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USA, Amnesty International Urge Zimbabwe to Stop Arresting Civil Society Leaders


Civil society leaders facing renewed state repression in Zimbabwe.

The United States says Zimbabwe should stop harassing civil society leaders amid calls for President Emmerson Mnangagwa’s government to free all citizens arrested in the past few days following reports of planned streets protests over the deteriorating economic situation in the southern African nation.

In a tweet Wednesday, the U.S Embassy in Harare said, “Harassment and targeted arrests of civil society leaders damages Zimbabwe’s reputation and economic future. We call on the Zimbabwean government to uphold its constitution, respect rule of law, and foster an environment where all can contribute to the nation’s progress.

Civil society leaders appearing in court ...
Civil society leaders appearing in court ...

“All citizens and their civic leaders, political parties, or civil society organizations have the constitutional right to peaceful assembly and association. All have important roles to play in contributing to Zimbabwe’s future and must be given the space and freedom to do so.”

Police arrested Movement for Democratic Change (MDC) lawmaker Joanna Mamombe on Wednesday and charged her with violating some sections of the Electoral Act.

According to party spokesperson, Jacoba Mafume, Mamombe allegedly provided a false address to the Zimbabwe Electoral Commission before the 2018 general elections.

Mamombe, who was granted bail, is currently facing treason charges emanating from violent protests over fuel price increases announced by President Emmerson Mnangagwa in January this year. Prosecutors claim that she was planning to overthrow the government.

Her arrest follows the recent crackdown on civic society leaders who were picked up by state security agents at Robert Gabriel Mugabe International Airport for planning to overthrow Mnangagwa’s government.

At the same time, Amnesty International has condemned the arrest on Monday of civic society leaders Stabile Dewah and Rita Nyamupinga and five others currently charged with attempting to overthrow the Zimbabwean government.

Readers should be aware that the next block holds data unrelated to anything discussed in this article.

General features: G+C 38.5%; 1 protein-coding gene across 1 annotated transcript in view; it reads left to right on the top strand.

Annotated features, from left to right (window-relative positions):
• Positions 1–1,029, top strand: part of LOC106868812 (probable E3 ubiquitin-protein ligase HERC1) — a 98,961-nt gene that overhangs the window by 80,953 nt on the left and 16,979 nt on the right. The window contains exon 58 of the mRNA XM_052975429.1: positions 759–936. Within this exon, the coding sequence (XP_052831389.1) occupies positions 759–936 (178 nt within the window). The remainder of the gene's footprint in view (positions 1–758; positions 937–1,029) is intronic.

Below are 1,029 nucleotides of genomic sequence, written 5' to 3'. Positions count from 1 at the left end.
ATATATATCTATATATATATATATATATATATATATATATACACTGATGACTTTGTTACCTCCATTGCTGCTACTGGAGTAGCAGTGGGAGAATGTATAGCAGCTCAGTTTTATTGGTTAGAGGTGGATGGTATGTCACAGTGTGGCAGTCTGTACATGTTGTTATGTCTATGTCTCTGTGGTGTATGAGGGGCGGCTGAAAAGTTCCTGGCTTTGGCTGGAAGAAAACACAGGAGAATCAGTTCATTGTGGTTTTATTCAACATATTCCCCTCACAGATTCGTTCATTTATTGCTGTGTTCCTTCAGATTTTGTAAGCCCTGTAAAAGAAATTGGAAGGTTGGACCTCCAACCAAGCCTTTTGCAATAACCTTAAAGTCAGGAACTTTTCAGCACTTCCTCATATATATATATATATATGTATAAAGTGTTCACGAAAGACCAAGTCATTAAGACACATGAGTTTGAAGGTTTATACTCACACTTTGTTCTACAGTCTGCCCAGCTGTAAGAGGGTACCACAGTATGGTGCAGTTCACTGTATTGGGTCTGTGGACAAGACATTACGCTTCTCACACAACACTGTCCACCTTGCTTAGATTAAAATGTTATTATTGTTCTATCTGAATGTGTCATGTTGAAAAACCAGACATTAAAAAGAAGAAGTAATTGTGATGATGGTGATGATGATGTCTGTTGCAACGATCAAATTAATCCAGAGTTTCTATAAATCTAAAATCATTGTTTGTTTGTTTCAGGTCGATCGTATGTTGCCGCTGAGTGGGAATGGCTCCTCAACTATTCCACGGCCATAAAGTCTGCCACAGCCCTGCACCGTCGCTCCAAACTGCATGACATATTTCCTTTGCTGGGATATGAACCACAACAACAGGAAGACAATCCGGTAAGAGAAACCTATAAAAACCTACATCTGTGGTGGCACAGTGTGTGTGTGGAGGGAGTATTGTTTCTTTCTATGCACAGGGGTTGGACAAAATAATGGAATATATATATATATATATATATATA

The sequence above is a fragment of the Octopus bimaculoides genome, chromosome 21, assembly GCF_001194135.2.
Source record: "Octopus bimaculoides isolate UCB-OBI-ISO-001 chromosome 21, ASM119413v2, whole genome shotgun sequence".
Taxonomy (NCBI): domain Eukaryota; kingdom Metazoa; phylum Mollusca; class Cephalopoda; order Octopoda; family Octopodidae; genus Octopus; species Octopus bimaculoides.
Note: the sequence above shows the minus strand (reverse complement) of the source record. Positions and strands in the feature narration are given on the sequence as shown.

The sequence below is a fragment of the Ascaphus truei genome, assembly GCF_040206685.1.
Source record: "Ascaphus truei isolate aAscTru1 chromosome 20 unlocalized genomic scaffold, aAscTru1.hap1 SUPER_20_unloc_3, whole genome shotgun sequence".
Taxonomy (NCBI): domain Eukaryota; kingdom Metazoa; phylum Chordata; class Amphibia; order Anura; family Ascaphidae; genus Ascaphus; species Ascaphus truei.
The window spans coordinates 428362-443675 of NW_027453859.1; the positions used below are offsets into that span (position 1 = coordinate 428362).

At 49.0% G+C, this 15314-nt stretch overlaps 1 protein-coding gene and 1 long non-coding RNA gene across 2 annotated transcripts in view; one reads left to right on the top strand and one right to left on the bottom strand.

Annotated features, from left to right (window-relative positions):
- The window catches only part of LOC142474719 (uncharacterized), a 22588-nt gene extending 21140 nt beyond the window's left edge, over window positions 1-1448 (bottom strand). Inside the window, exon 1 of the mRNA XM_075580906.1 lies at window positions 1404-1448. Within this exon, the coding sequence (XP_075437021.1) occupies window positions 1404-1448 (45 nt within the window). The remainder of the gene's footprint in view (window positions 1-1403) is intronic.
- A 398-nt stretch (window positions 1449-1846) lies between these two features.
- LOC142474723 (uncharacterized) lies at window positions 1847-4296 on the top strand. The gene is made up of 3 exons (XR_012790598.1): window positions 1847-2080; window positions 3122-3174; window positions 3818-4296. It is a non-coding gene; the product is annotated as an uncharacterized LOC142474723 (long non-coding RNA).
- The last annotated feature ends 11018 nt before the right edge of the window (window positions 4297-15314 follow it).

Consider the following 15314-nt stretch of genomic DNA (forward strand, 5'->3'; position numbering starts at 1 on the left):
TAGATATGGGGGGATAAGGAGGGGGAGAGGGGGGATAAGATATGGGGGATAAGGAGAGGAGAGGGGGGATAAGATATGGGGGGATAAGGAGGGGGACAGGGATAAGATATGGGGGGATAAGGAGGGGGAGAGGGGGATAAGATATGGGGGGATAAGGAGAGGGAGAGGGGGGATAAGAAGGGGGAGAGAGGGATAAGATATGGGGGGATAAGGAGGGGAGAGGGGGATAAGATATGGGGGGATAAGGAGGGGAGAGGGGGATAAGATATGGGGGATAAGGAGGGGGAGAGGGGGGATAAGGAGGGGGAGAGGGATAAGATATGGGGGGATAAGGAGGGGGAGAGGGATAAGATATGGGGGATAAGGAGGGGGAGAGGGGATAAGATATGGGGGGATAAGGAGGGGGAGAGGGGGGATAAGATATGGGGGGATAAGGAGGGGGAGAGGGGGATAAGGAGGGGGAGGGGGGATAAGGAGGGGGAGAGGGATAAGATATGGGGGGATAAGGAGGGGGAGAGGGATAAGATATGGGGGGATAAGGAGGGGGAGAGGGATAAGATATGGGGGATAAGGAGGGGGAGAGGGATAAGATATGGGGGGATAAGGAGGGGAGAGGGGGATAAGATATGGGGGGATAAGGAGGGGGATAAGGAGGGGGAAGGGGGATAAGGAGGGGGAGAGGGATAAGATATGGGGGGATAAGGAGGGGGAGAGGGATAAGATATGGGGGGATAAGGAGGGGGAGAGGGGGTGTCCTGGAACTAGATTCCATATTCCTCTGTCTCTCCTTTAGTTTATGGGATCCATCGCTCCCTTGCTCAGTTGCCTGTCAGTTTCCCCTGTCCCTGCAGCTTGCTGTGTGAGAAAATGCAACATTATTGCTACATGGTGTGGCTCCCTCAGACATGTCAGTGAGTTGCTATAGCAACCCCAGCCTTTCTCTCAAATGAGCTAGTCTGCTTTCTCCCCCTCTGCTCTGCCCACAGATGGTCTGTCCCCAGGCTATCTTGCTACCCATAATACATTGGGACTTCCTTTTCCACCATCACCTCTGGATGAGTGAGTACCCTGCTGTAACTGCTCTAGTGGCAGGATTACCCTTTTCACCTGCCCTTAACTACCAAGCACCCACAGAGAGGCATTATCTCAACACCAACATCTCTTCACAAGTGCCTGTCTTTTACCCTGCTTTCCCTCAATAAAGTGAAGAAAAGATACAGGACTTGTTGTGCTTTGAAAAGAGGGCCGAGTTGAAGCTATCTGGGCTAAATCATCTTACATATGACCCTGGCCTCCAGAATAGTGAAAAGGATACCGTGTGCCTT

Zimbabwean President Emmerson Mnangagwa.
Zimbabwean President Emmerson Mnangagwa.

In a statement, Muleya Mwananyanda, Amnesty International’s Deputy Director for Southern Africa, said, “The first five human rights defenders arrested are facing trumped up charges for exercising their human rights. They should be released immediately and unconditionally. The charges against them fit into a much wider pattern of repression we have documented in Zimbabwe.”

George Makoni, Tatenda Mombeyarara, Gamuchirai Mukura, Nyasha Mpahlo and Farirai Gumbonzvanda have been accused of “plotting to overthrow President Emmerson Mnangagwa’s government”.

The two activists arrested Wednesday are also likely to be charged with subverting a constitutional government.

“Since January’s protests we have witnessed a mounting crackdown on human rights defenders and activists. Lawyers, journalists and even medical doctors have not been spared. Zimbabwe’s authorities have declared anyone who exercises their right to freedom expression and association an enemy of the state. This witch-hunt must stop,” said Muleya Mwananyanda.

The activists, who were arrested at the Robert Gabriel Mugabe International Airport, have been accused of attending a workshop organised by a Serbian non-governmental organization in the Maldives called the Centre for Applied Non-Violent Action and Strategies (CANVAS). They were formally charged with plotting to overthrow President Emmerson Mnangagwa’s government on May 21 and remanded in Chikurubi Maximum Security Prison.

Police confiscated their laptops and mobile phones, which were reportedly handed over to the Postal and Regulatory Authority of Zimbabwe “for extraction of evidence”. The evidence, including some notes recorded during the meeting, will be produced in court as evidence against the activists.

“Zimbabwean authorities must stop using trumped-up charges to intimidate and harass human rights defenders and civil society leaders. The rights to freedom of expression and association are not just ‘nice to have’ constitutional requirements; they are legal human rights that all Zimbabweans must live and enjoy every day,” said Muleya Mwananyanda.

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